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John Vertical wrote:
[snip]
> 
> This is just a rephrasing of the question, however. When does one use the
> adjectiv "molten", and when the participle "melted"? Oddly it seems
> materials described as "molten" are normally encounter'd in solid form
> ("molten quicksilver" seems redundant), 

Correct. Quicksilver, or 'mercury' as it's usually called nowadays, is 
sort of liquid in its normal state. In modern English IME 'molten' is 
used of minerals which are normally solid when they are very hot and in 
liquid state - whether this is mad-made, as in the processing of metals, 
or a natural occurrence when, for example, spewed out of a volcano.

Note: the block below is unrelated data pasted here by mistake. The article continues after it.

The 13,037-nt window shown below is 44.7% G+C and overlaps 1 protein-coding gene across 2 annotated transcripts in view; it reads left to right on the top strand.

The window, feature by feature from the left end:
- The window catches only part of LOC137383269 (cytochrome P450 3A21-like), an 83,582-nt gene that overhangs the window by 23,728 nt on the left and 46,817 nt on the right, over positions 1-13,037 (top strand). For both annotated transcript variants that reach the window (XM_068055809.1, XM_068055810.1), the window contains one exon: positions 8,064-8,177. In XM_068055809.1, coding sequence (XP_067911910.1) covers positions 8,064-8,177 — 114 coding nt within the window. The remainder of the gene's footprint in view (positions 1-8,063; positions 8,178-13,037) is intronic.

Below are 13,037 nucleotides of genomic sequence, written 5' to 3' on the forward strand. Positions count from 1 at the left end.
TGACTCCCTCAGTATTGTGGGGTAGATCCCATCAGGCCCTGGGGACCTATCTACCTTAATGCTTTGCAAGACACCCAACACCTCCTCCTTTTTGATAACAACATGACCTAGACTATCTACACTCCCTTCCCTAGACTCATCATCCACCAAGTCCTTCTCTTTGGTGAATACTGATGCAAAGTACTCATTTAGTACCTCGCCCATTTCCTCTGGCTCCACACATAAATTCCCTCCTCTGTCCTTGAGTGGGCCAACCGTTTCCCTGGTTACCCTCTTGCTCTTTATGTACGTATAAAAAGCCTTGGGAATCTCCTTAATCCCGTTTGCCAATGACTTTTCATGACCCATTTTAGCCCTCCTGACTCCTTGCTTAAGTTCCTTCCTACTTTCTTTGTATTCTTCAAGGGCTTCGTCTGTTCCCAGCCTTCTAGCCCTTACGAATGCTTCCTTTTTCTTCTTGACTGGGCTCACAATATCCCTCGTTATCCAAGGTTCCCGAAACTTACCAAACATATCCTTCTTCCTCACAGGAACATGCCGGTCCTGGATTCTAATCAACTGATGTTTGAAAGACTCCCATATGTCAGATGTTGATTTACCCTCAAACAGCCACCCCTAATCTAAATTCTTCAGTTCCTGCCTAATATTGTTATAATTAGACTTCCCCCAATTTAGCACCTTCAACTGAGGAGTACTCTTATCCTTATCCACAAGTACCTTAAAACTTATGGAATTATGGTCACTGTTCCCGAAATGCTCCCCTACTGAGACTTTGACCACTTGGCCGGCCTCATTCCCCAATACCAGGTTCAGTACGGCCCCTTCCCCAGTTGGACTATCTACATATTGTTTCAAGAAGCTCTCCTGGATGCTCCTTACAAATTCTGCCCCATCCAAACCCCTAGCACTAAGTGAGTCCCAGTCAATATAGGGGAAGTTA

> so an actual process of melting is required anyway. 

Yes - but it's an extreme melting - and, as I have observed, you'd use 
'molten' only adjectivally.

> But I don't recall seeing terms such as "molten butter"
> either. 

No - butter's not a mineral and, in any case, in hot weather it can be 
in quite a runny state without anyone having to apply more heat. Butter 
just gets melted    :)

> The observation that "molten" things are usually blazing hot I can
> agree with, but as an L2 English speaker, my intuition probably doesn't count.

I'd say it's got a lot going for it in this case - and if you add that 
"molten" things are (normally) mineral, you not likely to go seriously 
wrong IMO.

-- 
Ray
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